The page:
St. Charles County voters could face the possibility of approving two charter amendments this November that would ban some indoor smoking in public places. One is a strict smoking ban supported by public health advocates; the other would allow smoking exemptions for private clubs, bars and the Ameristar Casino in St. Charles.
Which one would be implemented may be decided by the courts, county officials are already saying.
Whether the amendments end up on the Nov. 6 ballot has yet to be decided. But some of the division and debate on them played out at a packed County Council meeting on Aug. 13.
One of the amendments is the result of a petition with more than 30,000 signatures that was submitted in July. Those signatures are still being verified. That amendment would ban smoking in all enclosed public places. County election officials have until Aug. 28 to verify petition signatures and certify the proposition for the ballot.
The second bill, sponsored by St. Charles Councilmember Mike Klinghammer [District 6], came before the council on Aug. 13 for a first reading. That bill would ban indoor smoking except in places where only persons age 21 and over are present and in 20 percent of hotel rooms, private clubs, tobacco-related retail stores and casinos.
The council agreed to delay a decision on Klinghammer’s bill until its Aug. 27 meeting.
The Aug. 13 meeting turned into a bit of a free for all with petition supporters, small businesses, supporters of vapor/e-cigarettes, and even councilmembers espousing varying points of view on smoking bans.
Members of the Smoke Free St. Charles County Coalition, a consortium of health care and nonprofit organizations that spearheaded the petition drive, wore blue shirts with “Everyone Has the Right to Breath Smoke-Free Air” printed on the back. E-cigarette supporters sat in the council chambers wearing white shirts adorned with “I Vape & I Vote” printed on the front.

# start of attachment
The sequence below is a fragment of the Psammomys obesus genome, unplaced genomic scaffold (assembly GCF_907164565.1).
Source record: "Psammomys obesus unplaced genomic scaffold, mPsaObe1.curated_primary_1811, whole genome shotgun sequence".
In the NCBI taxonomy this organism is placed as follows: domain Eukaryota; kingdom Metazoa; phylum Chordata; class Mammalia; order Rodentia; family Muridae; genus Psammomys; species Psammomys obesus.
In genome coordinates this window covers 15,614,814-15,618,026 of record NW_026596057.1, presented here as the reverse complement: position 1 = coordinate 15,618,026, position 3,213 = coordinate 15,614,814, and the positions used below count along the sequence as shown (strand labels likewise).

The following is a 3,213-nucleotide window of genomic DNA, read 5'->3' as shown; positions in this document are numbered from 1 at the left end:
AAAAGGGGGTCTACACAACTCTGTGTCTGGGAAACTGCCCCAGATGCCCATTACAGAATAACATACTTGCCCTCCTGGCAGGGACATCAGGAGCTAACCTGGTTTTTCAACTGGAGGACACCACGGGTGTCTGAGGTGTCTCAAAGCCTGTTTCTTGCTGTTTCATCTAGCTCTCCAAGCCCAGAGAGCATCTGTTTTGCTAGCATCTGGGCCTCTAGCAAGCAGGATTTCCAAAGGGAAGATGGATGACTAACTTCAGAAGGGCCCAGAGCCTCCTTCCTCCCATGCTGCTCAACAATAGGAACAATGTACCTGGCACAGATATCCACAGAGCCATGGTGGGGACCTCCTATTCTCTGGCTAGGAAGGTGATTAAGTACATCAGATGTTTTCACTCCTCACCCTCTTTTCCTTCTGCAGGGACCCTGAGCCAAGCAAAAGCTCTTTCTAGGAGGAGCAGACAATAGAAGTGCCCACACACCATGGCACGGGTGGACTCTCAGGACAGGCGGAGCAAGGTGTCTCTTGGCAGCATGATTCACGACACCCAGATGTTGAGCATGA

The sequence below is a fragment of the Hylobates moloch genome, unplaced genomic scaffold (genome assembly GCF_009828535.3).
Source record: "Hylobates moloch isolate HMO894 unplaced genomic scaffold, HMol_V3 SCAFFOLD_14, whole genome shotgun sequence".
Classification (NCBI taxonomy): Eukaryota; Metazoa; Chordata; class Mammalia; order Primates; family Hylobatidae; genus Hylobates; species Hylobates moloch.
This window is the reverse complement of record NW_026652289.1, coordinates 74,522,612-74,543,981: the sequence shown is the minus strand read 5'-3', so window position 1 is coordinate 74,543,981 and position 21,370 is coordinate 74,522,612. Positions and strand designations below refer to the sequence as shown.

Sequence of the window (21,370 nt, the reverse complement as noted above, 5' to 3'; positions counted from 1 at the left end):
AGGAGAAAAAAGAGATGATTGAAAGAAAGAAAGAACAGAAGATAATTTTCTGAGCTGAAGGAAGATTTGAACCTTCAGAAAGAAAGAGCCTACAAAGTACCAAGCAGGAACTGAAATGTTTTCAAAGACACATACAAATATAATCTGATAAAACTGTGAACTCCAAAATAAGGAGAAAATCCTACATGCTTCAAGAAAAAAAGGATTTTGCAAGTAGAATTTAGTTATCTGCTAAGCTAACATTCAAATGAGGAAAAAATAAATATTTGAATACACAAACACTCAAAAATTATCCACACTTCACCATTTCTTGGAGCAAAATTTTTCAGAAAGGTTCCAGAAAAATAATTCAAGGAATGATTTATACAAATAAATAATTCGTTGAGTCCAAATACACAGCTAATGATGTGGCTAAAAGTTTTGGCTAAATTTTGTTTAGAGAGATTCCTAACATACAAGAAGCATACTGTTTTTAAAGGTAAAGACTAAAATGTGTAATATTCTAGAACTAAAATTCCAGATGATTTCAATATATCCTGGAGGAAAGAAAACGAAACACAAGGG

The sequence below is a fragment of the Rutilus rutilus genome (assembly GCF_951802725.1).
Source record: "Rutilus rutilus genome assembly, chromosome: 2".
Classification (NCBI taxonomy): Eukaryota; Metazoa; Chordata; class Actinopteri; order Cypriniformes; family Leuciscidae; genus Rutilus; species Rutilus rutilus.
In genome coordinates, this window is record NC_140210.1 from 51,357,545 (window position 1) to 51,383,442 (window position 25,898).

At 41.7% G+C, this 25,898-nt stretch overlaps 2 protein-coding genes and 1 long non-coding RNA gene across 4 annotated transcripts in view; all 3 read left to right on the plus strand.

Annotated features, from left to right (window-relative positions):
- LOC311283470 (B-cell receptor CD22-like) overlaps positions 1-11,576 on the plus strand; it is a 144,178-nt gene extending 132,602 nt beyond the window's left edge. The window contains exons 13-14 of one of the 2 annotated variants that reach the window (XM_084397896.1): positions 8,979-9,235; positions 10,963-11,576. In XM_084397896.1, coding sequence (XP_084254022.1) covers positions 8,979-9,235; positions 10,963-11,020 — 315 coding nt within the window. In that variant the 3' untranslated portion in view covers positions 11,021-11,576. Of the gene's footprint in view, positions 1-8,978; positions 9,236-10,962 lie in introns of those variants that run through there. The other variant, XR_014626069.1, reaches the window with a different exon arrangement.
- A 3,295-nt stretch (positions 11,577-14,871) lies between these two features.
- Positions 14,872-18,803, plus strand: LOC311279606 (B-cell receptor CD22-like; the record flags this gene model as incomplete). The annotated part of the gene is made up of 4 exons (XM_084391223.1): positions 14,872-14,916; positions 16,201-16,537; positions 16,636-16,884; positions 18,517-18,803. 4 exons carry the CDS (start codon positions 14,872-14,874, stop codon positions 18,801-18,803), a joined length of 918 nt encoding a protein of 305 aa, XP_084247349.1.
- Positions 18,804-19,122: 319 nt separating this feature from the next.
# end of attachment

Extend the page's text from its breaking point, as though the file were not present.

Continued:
Supporters of the council’s bill, including local small business owners, told councilmembers that businesses and customers should be allowed to make their own decisions about smoking and not be regulated by outsiders.
“I’m the one that put up the half million dollars to start this business,” said Joe Aiello, owner of Aiellos Cigar Bar in Cottleville. “How is it right for the general public to come in and tell me what I can and can’t do in my business?”
Coral Gold, owner of South 94 Bistro in St. Peters, said small businesses work hard and pay a lot of taxes. “I believe in freedom of choice,” Gold said. “It’s a choice to patronize a business establishment.”
“The health of every resident should matter to you,” Kristen Williams, a Smoke Free member and St. Peters resident, told the councilmembers. She said the four pages of exemptions in Klinghammer’s bill “indicated that only some matter.” She added that Klinghammer’s bill may be a means to confuse voters and thwart the voices of 34,000 residents who signed the coalition’s petition.
Karen Englert, an American Red Cross Association official from St. Peters, said her organization was among more than 40 healthcare and nonprofit corporations supported the petition drive. The “facts” are, she said, that there “are no safe levels of second-hand smoke. Smoking sections don’t work.”
Restaurant, hotel and bar employees along with many of the 1,500 workers at Ameristar Casino will continue to be exposed to second-hand smoke under Klinghammer’s bill, she said. “With four pages of exemptions, you are picking winners and losers in public health and that simply is not right, it’s really not,” Englert said.